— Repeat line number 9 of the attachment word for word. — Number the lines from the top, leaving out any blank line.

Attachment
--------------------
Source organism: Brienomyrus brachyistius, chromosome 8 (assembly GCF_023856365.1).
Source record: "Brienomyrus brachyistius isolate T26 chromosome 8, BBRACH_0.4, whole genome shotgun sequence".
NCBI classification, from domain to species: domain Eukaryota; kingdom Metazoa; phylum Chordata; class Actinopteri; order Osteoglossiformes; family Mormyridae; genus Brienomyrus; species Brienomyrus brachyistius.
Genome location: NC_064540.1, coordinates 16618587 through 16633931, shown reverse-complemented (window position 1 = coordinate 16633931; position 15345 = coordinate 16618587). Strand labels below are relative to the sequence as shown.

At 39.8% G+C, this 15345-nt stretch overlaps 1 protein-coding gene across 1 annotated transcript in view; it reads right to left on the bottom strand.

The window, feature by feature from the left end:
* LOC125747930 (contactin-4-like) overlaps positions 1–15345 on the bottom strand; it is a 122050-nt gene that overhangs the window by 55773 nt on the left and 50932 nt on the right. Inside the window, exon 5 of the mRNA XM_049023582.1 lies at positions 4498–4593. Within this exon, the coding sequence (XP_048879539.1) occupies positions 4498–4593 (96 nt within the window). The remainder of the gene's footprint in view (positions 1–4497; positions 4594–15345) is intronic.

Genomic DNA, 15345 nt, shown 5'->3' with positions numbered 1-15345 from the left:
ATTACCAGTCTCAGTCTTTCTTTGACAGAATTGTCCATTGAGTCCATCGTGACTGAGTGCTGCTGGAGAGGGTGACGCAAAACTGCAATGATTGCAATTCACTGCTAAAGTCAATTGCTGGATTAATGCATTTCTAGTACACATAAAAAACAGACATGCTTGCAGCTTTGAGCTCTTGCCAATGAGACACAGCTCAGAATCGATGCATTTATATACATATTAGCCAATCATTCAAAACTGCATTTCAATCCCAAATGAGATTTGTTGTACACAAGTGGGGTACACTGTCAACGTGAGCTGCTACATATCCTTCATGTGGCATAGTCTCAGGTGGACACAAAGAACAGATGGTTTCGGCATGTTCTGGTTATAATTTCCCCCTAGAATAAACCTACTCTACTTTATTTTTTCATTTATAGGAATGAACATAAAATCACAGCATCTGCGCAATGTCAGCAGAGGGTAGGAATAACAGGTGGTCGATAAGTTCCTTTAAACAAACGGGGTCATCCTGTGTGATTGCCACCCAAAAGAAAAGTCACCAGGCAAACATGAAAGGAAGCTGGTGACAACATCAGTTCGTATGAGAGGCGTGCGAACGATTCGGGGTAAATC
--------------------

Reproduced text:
ATTACCAGTCTCAGTCTTTCTTTGACAGAATTGTCCATTGAGTCCATCGTGACTGAGTGCTGCTGGAGAGGGTGACGCAAAACTGCAATGATTGCAATTCACTGCTAAAGTCAATTGCTGGATTAATGCATTTCTAGTACACATAAAAAACAGACATGCTTGCAGCTTTGAGCTCTTGCCAATGAGACACAGCTCAGAATCGATGCATTTATATACATATTAGCCAATCATTCAAAACTGCATTTCAATCCCAAATGAGATTTGTTGTACACAAGTGGGGTACACTGTCAACGTGAGCTGCTACATATCCTTCATGTGGCATAGTCTCAGGTGGACACAAAGAACAGATGGTTTCGGCATGTTCTGGTTATAATTTCCCCCTAGAATAAACCTACTCTACTTTATTTTTTCATTTATAGGAATGAACATAAAATCACAGCATCTGCGCAATGTCAGCAGAGGGTAGGAATAACAGGTGGTCGATAAGTTCCTTTAAACAAACGGGGTCATCCTGTGTGATTGCCACCCAAAAGAAAAGTCACCAGGCAAACATGAAAGGAAGCTGGTGACAACATCAGTTCGTATGAGAGGCGTGCGAACGATTCGGGGTAAATC